Thursday, 1 August 2013
Silence and Stillness
One of the common questions in my Reiki classes is “Do you play music during Reiki treatments?” While this may be common practice in some body therapies, generally I don’t: I offer Reiki in silence. I also request that at the Reiki Shares we treat each other in silence, rather than chat (we do chat before and after the treatments!).
In today’s world many of us are bombarded with sounds of different kinds – music, spoken voice, machinery, electronics. There are natural sounds as well such as birds, wind and rain,There’s also the hubbub inside our heads of constant thoughts, irritations and worries.
When people receive Reiki healing it is an opportunity to spend a space of time in stillness and silence, away from the normal noise of life. I feel this is a valuable and important aspect of Reiki, so do not want to interfere with it by adding music.
Music itself relies on silence – all music comes from silence: that moment of hushed expectation that precedes the first notes, the intake of breath before the song. It’s the spaces between the notes that create the melody and rhythm.
Many people receiving Reiki have spoken to me about how their mind seems to slow down, how their thoughts become more peaceful and even that the mind becomes still. For many, receiving Reiki is very similar to meditation – with less effort because all you have to do is lie down and the Reiki practitioner does the work! Or in the case of learning Reiki the effort of making your connection with the healing energy is carried out for you by the Reiki master: all you have to do is sit in silent stillness.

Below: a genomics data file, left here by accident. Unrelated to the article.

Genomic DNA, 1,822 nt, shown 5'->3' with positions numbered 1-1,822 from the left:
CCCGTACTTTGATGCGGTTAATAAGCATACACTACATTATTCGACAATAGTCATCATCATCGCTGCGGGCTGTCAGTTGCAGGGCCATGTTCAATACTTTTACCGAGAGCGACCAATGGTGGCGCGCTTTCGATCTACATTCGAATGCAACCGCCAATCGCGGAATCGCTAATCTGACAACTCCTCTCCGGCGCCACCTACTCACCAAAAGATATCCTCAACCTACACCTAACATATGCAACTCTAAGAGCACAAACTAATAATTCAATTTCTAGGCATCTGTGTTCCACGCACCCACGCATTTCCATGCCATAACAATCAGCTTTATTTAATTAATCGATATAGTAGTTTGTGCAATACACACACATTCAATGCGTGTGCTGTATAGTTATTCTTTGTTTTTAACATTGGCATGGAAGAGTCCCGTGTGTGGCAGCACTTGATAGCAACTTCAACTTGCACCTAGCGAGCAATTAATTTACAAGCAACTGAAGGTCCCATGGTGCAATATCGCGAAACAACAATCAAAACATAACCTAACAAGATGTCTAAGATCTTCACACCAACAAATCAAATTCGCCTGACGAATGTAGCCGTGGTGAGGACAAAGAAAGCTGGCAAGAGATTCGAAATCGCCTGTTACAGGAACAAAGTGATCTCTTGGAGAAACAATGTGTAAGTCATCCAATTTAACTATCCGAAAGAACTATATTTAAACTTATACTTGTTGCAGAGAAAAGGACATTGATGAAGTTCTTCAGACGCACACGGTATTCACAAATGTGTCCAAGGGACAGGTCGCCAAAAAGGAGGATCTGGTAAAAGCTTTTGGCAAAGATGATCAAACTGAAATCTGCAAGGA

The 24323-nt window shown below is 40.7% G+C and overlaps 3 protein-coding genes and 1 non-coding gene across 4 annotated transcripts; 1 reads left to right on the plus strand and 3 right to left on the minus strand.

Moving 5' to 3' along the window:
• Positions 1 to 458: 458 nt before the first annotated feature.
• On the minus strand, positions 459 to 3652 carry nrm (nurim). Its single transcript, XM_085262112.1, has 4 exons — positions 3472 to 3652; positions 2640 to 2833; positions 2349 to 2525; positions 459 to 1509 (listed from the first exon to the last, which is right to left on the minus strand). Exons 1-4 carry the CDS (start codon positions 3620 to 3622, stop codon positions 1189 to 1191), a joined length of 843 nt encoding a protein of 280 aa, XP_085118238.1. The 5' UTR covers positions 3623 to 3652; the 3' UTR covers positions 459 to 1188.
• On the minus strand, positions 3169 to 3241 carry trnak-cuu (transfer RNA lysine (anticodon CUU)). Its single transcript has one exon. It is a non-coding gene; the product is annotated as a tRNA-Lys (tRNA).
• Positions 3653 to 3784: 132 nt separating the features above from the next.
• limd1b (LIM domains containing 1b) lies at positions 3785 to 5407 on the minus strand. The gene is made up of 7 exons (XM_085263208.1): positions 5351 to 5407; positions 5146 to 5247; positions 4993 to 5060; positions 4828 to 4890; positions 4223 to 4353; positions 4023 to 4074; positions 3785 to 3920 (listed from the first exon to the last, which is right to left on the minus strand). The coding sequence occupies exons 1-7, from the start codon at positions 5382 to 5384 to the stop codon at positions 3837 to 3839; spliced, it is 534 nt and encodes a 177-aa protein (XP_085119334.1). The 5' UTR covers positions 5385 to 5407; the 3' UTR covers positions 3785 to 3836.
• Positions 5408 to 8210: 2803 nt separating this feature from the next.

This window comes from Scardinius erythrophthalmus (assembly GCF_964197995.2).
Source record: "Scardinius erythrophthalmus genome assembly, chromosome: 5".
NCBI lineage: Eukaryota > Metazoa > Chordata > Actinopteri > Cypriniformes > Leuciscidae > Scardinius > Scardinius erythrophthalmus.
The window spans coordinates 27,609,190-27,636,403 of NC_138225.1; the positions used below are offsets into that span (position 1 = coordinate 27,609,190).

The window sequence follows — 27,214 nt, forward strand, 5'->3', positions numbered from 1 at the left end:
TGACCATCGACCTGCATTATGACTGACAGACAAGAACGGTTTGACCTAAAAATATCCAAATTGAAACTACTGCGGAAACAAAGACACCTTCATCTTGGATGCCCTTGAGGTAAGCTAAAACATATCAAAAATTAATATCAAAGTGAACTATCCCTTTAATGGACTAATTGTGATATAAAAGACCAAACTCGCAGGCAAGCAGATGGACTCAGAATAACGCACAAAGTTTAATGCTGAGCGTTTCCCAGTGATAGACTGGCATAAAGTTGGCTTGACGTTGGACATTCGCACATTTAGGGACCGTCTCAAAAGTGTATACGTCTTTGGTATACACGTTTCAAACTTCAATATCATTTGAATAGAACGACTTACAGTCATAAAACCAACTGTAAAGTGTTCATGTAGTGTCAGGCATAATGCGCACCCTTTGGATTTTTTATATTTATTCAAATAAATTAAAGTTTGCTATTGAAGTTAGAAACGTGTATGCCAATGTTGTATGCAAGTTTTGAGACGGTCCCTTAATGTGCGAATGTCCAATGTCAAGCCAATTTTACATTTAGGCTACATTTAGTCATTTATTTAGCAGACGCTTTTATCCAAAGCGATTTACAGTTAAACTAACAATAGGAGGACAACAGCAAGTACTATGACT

In silence it becomes easier to notice what is really important in that moment, whether it’s a physical sensation in the body, a buried emotion or thought that needs to be acknowledged. Often we are so busy we forget to notice what really matters: in the stillness and silence of a Reiki treatment we can re-connect with the simple joy of being alive.
In this restful silence of Reiki healing external noises are not disturbing. This leads me to think that even if I did play music people wouldn’t really hear it, just as they don’t hear the talking next door or the sirens going by outside.
Silence and peace are valued in many spiritual traditions and the stillness of mind we experience in Reiki is the goal of many spiritual practices, such as yoga, meditation and prayer. I feel especially at home teaching and practicing Reiki at the Quaker meeting house in Ludlow, because it’s a place where people sit in silence to connect with their spiritual selves. As we sit in silence giving each other Reiki it feels very similar.
Offering Reiki treatment in silence is one way I enable people to achieve this peace of mind and feeling of connection, in a way that is simple and restful for them. In such a busy, noisy world an hour of silence can be a true gift!